Sunday, February 3, 2019

Barrons weekend summary

Barrons weekend summary: positive features on BPY and TW.UK; Says AMZN is unlikely to acquire FDX FT: 
Cover story: “As recently as the end of September, Wall Street analysts had been predicting 10% growth in S&P 500 earnings in 2019. Today, the latest 2019 consensus estimate is just under 6%, compared with a hefty 21% in 2018. Analysts expect S&P 500 component earnings to $170, compared with an estimated $161 for 2018. For the first quarter of 2019, the outlook is dismal”; Amid all this, investors should consider SYK, MSFT, APTV, SAVE, BUD, and BLL to “outsmart a dimming outlook for profits.” 

Features: 1) Positive on BPY: Company, one of the world’s largest property owners, has a powerful strategy and a lofty yield, and comes at a depressed price because of debt, complexity, and an expensive external management structure, as well as exposure to malls—but shrewd management should help it overcome those challenges; 2) The political pressure and a broader public backlash against drug price increases have rattled the pharmaceutical industry, and several companies that have raised rates in past years are backing off, leaving no easy path for investors paying the sector (+ MRK, REGN; +/- ABBV, NVO); 3) Exchange-traded funds pose a serious threat to actively managed mutual funds, but more important than the active versus passive debate is the issue of tax efficiency and fund structure, and the annual—but somewhat hidden—costs for actively managed mutual funds. 

Tech Trader: Positive on AMD: Chip stock could be “the next product-led story that could overcome brewing macro worries,” and the company may be just starting a multiyear roll as it continues to build the foundation for PCs, servers, and graphics cards.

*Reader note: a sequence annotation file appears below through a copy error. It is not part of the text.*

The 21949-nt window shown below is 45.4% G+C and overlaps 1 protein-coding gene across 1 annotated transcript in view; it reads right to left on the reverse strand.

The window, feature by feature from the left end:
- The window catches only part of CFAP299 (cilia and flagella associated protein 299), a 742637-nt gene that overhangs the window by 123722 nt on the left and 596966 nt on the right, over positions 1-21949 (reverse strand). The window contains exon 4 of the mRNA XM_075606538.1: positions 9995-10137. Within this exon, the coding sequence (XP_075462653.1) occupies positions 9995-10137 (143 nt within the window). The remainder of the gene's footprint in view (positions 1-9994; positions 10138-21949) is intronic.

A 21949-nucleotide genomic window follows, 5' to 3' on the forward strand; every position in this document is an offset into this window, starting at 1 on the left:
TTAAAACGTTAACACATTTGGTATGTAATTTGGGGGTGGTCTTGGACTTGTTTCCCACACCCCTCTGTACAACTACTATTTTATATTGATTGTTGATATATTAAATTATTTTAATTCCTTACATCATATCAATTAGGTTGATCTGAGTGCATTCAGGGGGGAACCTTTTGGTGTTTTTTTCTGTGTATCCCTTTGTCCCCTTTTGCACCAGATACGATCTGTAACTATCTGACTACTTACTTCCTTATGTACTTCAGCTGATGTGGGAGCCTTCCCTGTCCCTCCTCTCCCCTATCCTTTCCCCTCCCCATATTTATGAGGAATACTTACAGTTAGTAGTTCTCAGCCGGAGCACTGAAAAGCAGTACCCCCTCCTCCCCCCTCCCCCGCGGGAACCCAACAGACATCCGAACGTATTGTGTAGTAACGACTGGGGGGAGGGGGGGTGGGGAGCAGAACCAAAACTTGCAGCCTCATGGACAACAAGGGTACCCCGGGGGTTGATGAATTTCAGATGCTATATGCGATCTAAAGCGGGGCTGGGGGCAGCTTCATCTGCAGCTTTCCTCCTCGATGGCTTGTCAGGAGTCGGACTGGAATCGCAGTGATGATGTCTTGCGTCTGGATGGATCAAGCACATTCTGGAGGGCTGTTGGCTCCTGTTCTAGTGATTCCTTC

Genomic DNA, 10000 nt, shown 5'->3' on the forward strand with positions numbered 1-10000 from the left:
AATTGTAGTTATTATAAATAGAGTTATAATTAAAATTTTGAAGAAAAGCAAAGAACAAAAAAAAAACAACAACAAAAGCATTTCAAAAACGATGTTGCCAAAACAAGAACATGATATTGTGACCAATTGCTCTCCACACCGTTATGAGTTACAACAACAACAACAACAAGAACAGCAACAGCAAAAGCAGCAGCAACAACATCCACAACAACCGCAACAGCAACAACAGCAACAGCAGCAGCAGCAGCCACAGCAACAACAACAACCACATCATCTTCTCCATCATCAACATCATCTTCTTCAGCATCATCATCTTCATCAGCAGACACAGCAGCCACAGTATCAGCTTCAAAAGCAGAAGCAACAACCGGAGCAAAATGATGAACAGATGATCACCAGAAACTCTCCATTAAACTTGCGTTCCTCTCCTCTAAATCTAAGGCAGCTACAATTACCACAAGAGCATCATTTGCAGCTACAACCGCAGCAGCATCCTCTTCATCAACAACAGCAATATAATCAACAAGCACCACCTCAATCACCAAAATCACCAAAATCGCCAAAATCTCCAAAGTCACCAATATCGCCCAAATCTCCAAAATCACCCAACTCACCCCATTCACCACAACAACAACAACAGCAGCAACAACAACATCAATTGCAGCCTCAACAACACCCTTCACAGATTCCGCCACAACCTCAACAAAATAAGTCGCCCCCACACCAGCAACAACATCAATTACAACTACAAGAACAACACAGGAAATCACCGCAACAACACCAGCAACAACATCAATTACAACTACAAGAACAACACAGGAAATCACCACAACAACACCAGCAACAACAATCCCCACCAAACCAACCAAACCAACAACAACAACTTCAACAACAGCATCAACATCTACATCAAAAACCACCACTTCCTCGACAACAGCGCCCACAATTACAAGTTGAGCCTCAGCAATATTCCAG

Trader: “The Institutional View’s Andrew Addison notes that the S&P 500’s cumulative advance/decline line—a measure of the number of stocks trading up versus those trading down—hit a new all-time high last week”—and will follow its A/D to new highs eventually; Even in the age of exchange-traded funds that let people buy diverse portfolios for cheap, there may still be some appetite for buying stocks, according to BAC strategists who’ve seen clients moving to single stocks over ETFs; AMZN is unlikely to acquire FDX, says Barron’s, because of market issues and business issues—FedEx is “a completely different, economically sensitive company.” 

Interview: Steve Romick, who runs the FPA Crescent fund with Mark Landecker and Brian Selmo, is a consummate stock picker, but the fund also holds cash and bonds, reflecting broader views (picks: AIG, JEF, CHTR, CMCSA). 

Profile: Scott Moore, manager of Nuance Mid Cap Value, Nuance Concentrated Value, and Nuance Concentrated Value Long-Short, is a value investor with an intense focus on specific companies and risk control (top 10 holdings: XRAY, SAFM, SNN, TRV, EQC, SJW, RGA, UNM, APH, Edison International 5% Perpetual Preferred). 

Follow-Up: + GLW: Share of the company—which makes optical fiber, glass used in LCD display panels for TVs and computers, and Gorilla glass for cellphones—should have room to run even after recently beating Wall Street expectations. 

European Trader: + Taylor Wimpey: Shares of British homebuilder could provide a solid foundation for a portfolio, offering a double-digit dividend yield, the chance of capital appreciation, and a possible boost from the U.K. government’s favorable homeownership policy. 

Emerging Markets: In Brazil, the unorthodox presidency of Jair Bolsonaro, who took office Jan. 1, is off to a market-friendly start overall, but the market is pricing in reform more or less on the government’s terms—far from a done deal, and a potential problem. 

Commodities: “Venezuela is home to the world’s largest crude-oil reserves, but the sorry state of its oil industry means that U.S. sanctions on the country may have only a limited impact on the global crude market.”

Streetwise: “The U.S. is the most polarized it has been in 40 years (as is the United Kingdom on the issue of the European Union). The two sides are further apart than ever, and centrists are finding themselves having to stretch themselves further and further to cover the distance.”